Director: Mike Flanagan
Stars: Carla Gugino, Bruce Greenwood, Henry Thomas
Mike Flanagan has become one of the bright hopes in mainstream American horror, embracing both big and small screens. For cinema goers his Oculus showed a healthy amount of originality, while Oujia: Origin of Evil was that rarest or rare birds; a superior horror prequel, immediately giving him the persona of fixer. Meanwhile, for Netflix, Hush proved a word-of-mouth favourite for those who like their home invasion movies creepy but not too creepy. His work is slick, glossy, but rooted in character. That’s the key. Flanagan’s horror movies work because he asks for your investment.
The barnstorming success of IT means that everyone’s now rushing to repackage Stephen King for the screen. Fortunately for Flanagan, he struck a deal with Netflix some time ago and so here, ahead of the rest, is Gerald’s Game, an adaptation of a supposedly difficult text to transpose. Carla Gugino plays Jessie Burlingame, travelling to a reclusive lake house with her husband Gerald (Bruce Greenwood) in a last-ditch effort to resurrect the romantic and sexual side of their relationship. She’s bought a special slip. He’s got Viagra and handcuffs to add a little spice.
And while the bedroom play takes a nasty turn as the couple forget to set a safe-word and some unsavoury fantasies are exposed, the plot takes an altogether different swerve when Gerald suffers a heart attack and keels over off of the bed, striking his head. Jessie is left handcuffed by both arms with no expectation of help or obvious means of escape. What’s more, a starved dog that she charitably fed beforehand has wandered into the house and her late husband’s corpse is the freshest of fresh cuts.
At this point King’s novel internalises, burrows into the psyche of the stranded Jessie, tunneling through those racing thoughts one might have when left in a predicament outside of their ability to solve. Hence the unimaginative claims that Gerald’s Game would prove difficult to realise on screen. Flanagan’s film makes the most obvious leap and re-animates Gerald as a ghostly double, allowing Jessie to ricochet her thoughts (and allowing Greenwood a meatier role), while Gugino herself puts in extra work as Jessie literally starts talking to herself. These are theatrical methods to extrapolate material that is inherent introspective. With a single setting and therefore low production costs, it’s actually a small wonder nobody’s done it already.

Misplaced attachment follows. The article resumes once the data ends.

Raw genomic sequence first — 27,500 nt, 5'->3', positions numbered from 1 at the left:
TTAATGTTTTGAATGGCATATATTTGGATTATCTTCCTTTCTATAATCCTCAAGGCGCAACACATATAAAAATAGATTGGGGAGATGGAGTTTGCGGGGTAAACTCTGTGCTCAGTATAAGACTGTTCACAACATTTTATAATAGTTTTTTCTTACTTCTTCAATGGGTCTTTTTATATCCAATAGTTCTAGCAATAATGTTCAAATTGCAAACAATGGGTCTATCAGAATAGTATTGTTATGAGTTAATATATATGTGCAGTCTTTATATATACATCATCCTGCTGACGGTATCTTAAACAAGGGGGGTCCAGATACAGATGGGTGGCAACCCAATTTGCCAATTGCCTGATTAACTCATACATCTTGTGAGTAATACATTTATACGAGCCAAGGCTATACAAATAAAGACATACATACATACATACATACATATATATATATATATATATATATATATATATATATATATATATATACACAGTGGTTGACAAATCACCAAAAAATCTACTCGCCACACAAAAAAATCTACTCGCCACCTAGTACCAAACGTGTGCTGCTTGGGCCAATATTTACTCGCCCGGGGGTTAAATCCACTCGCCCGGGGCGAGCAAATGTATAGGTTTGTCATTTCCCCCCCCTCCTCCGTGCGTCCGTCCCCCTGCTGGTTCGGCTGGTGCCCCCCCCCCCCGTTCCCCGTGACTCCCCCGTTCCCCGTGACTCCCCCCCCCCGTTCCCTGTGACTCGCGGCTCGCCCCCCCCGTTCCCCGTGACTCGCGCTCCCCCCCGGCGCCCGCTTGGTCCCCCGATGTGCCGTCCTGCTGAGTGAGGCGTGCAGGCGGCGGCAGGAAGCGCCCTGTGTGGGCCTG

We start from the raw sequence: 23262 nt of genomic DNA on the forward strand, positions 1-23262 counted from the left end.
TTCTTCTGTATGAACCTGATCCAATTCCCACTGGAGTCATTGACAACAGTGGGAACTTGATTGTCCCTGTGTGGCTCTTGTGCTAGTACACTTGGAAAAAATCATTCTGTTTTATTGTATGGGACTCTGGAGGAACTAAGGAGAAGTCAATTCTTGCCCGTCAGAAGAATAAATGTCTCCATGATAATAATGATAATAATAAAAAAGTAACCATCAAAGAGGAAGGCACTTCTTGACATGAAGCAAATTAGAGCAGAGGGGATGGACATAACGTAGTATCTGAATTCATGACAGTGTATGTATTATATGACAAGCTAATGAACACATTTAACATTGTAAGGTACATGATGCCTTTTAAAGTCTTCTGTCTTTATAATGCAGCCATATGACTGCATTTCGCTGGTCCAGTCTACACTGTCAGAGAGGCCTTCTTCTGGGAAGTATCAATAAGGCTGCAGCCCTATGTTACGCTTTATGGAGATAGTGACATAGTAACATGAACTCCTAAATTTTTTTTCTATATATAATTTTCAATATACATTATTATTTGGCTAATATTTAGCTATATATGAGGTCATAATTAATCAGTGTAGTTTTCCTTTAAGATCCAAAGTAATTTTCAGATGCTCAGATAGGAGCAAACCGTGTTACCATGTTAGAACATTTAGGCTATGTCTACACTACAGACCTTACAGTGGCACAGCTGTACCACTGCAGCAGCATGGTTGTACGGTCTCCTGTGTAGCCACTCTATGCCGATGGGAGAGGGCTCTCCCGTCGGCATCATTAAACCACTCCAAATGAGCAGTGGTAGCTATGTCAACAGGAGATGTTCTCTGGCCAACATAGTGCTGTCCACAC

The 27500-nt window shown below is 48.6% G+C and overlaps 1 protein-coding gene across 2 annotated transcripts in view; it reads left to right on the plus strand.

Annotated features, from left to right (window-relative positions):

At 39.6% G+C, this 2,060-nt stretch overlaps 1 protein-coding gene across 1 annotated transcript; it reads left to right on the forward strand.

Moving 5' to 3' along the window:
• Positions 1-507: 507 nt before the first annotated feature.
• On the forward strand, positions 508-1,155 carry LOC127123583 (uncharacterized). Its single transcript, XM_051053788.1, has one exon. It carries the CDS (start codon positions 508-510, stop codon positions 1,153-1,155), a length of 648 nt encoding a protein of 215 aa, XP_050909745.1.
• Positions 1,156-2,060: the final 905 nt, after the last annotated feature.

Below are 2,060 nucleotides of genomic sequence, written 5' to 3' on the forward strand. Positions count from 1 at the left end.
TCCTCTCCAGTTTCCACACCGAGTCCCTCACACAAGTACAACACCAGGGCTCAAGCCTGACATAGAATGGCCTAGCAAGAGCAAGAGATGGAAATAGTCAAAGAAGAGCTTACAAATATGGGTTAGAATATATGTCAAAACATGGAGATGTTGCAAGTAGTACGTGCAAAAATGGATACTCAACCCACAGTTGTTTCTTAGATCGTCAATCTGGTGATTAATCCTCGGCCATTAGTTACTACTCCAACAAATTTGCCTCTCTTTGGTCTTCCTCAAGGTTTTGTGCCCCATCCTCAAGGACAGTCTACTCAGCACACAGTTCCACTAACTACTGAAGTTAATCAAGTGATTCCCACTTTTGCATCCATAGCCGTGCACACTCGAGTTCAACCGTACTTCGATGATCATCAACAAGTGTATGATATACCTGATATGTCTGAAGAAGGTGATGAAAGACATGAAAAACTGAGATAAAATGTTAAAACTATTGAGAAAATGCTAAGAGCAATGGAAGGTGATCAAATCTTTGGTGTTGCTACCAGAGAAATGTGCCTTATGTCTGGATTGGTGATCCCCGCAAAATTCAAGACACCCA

Gugino and Greenwood relish their respective roles and Flanagan plays to his strengths. During wordier stretches he defers to his actors, one senses that he enjoys filming them as they wrap their tonsils around Jeff Howard’s screenplay. Come nightfall, his prior talents of toying with darkness are brought to the fore as Jessie receives a peculiar visitor (Carel Struycken).
Around halfway through, however, Gerald’s Game breaks the tension by indulging in flashback. Granted, these scenes allow us greater context for Jessie’s psychological make-up (and they’re some of the film’s most unpleasant, albeit in a very different way), but by breaking from the bedroom and Gugino, Flanagan releases the pressure. It’s an understandable move, but it sorely dissipates the incrementally increasing tension of Jessie’s predicament. It effectively hits a reset switch on the achievements of the first half. But Gerald’s Game isn’t a clean-cut horror tale. Discoveries in the past reshape the experience as a character drama. It’s about denial, repression, and denied resolutions, how we busy ourselves from facing our traumas… until there is nothing to distract us and we come apart at the seams. The toll of the unchecked.
Things certainly take a turn back toward the horrific come the final stretch as the present reasserts itself and the movie becomes a bloody and graphic fight for Jessie’s survival. Flanagan’s genre experience pays dividends and gives viewers good cause to gnaw on their wrists in discomfort. The finale remains faithful to the source and accordingly is guaranteed to divide opinion; a torrent of exposition and something that feels altogether removed from the remainder of the narrative. While all involved can feel proud of their accomplishments here, and Flanagan’s resume grows that little bit stronger as a result, the mournful nastiness of this one makes it hard to envisage regular revisits, but King fans should be thoroughly satisfied that due diligence has been done here.